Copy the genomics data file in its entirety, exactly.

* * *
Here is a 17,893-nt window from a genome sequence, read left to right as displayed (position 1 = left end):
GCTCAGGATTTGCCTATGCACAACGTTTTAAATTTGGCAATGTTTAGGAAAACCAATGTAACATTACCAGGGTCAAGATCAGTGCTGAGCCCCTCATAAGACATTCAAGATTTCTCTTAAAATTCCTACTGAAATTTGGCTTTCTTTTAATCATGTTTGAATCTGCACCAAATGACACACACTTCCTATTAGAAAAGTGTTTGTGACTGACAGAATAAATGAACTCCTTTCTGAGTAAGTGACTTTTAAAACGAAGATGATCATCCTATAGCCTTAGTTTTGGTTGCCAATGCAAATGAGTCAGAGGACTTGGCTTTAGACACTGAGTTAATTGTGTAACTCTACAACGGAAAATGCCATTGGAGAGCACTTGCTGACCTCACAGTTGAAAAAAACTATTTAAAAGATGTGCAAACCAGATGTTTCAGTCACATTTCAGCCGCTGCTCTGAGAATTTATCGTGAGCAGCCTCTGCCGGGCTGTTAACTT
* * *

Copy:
Here is a 17,893-nt window from a genome sequence, read left to right as displayed (position 1 = left end):
GCTCAGGATTTGCCTATGCACAACGTTTTAAATTTGGCAATGTTTAGGAAAACCAATGTAACATTACCAGGGTCAAGATCAGTGCTGAGCCCCTCATAAGACATTCAAGATTTCTCTTAAAATTCCTACTGAAATTTGGCTTTCTTTTAATCATGTTTGAATCTGCACCAAATGACACACACTTCCTATTAGAAAAGTGTTTGTGACTGACAGAATAAATGAACTCCTTTCTGAGTAAGTGACTTTTAAAACGAAGATGATCATCCTATAGCCTTAGTTTTGGTTGCCAATGCAAATGAGTCAGAGGACTTGGCTTTAGACACTGAGTTAATTGTGTAACTCTACAACGGAAAATGCCATTGGAGAGCACTTGCTGACCTCACAGTTGAAAAAAACTATTTAAAAGATGTGCAAACCAGATGTTTCAGTCACATTTCAGCCGCTGCTCTGAGAATTTATCGTGAGCAGCCTCTGCCGGGCTGTTAACTT